"Spindex" (speech index) enhances menu navigation user experience of touch screen devices in various input gestures: tapping, wheeling, and flicking

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Jeon, Myounghoon
Walker, Bruce N.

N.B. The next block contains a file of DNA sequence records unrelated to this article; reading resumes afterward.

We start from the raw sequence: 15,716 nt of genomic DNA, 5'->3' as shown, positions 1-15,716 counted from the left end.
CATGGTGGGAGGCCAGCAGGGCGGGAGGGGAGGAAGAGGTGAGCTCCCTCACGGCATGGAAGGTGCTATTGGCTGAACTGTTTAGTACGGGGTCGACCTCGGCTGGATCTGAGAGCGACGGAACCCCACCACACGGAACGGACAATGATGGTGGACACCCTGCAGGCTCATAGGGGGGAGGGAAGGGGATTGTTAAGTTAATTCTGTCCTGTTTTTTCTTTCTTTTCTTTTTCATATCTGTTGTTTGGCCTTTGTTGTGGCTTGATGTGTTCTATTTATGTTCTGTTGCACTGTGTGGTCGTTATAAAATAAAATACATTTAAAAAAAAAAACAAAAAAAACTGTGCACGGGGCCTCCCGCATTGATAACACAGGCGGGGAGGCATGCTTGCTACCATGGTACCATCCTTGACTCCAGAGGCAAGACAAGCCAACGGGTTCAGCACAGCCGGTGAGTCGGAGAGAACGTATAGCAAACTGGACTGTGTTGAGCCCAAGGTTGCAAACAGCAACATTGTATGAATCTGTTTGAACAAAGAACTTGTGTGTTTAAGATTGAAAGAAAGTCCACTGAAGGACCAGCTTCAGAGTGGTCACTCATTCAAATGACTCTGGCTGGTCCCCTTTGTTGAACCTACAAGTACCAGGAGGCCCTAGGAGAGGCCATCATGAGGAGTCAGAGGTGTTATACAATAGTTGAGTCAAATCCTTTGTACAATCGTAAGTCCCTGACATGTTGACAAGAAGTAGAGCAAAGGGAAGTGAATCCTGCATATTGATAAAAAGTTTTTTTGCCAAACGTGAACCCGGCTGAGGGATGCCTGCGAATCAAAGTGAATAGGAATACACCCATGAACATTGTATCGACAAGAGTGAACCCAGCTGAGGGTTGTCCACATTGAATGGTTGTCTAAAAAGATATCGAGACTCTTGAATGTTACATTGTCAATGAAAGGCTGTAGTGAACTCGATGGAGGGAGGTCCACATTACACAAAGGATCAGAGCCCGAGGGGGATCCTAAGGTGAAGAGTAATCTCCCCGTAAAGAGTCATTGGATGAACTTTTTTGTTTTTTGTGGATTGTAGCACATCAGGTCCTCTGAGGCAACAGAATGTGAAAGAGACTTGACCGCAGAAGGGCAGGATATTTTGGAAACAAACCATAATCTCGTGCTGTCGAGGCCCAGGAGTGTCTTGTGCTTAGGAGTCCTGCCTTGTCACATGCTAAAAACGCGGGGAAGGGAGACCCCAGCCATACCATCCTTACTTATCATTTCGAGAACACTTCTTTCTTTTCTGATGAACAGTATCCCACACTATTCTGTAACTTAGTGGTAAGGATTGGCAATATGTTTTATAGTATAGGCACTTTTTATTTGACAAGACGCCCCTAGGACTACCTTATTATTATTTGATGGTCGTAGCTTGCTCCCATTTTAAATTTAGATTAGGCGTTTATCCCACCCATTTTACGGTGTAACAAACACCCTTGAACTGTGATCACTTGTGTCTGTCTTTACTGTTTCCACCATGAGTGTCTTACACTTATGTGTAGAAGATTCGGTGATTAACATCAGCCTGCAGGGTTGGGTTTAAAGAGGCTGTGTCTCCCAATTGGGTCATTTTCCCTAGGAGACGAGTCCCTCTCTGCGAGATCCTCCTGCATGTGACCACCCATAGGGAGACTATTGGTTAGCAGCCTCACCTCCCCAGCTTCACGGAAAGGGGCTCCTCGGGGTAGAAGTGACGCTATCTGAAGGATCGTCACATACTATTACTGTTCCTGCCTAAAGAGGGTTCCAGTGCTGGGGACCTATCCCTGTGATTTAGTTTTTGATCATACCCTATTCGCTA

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In a large number of electronic devices, users interact with the system by navigating through various menus. Auditory menus can complement or even replace visual menus, so research on auditory menus has recently increased with mobile devices as well as desktop computers. Despite the potential importance of auditory displays on touch screen devices, little research has been attempted to enhance the effectiveness of auditory menus for those devices. In the present study, I investigated how advanced auditory cues enhance auditory menu navigation on a touch screen smartphone, especially for new input gestures such as tapping, wheeling, and flicking methods for navigating a one-dimensional menu. Moreover, I examined if advanced auditory cues improve user experience, not only for visuals-off situations, but also for visuals-on contexts. To this end, I used a novel auditory menu enhancement called a "spindex" (i.e., speech index), in which brief audio cues inform the users of where they are in a long menu. In this study, each item in a menu was preceded by a sound based on the item's initial letter. One hundred and twenty two undergraduates navigated through an alphabetized list of 150 song titles. The study was a split-plot design with manipulated auditory cue type (text-to-speech (TTS) alone vs. TTS plus spindex), visual mode (on vs. off), and input gesture style (tapping, wheeling, and flicking). Target search time and subjective workload for the TTS + spindex were lower than those of the TTS alone in all input gesture types regardless of visual type. Also, on subjective ratings scales, participants rated the TTS + spindex condition higher than the plain TTS on being 'effective' and 'functionally helpful'. The interaction between input methods and output modes (i.e., auditory cue types) and its effects on navigation behaviors was also analyzed based on the two-stage navigation strategy model used in auditory menus. Results were discussed in analogy with visual search theory and in terms of practical applications of spindex cues.
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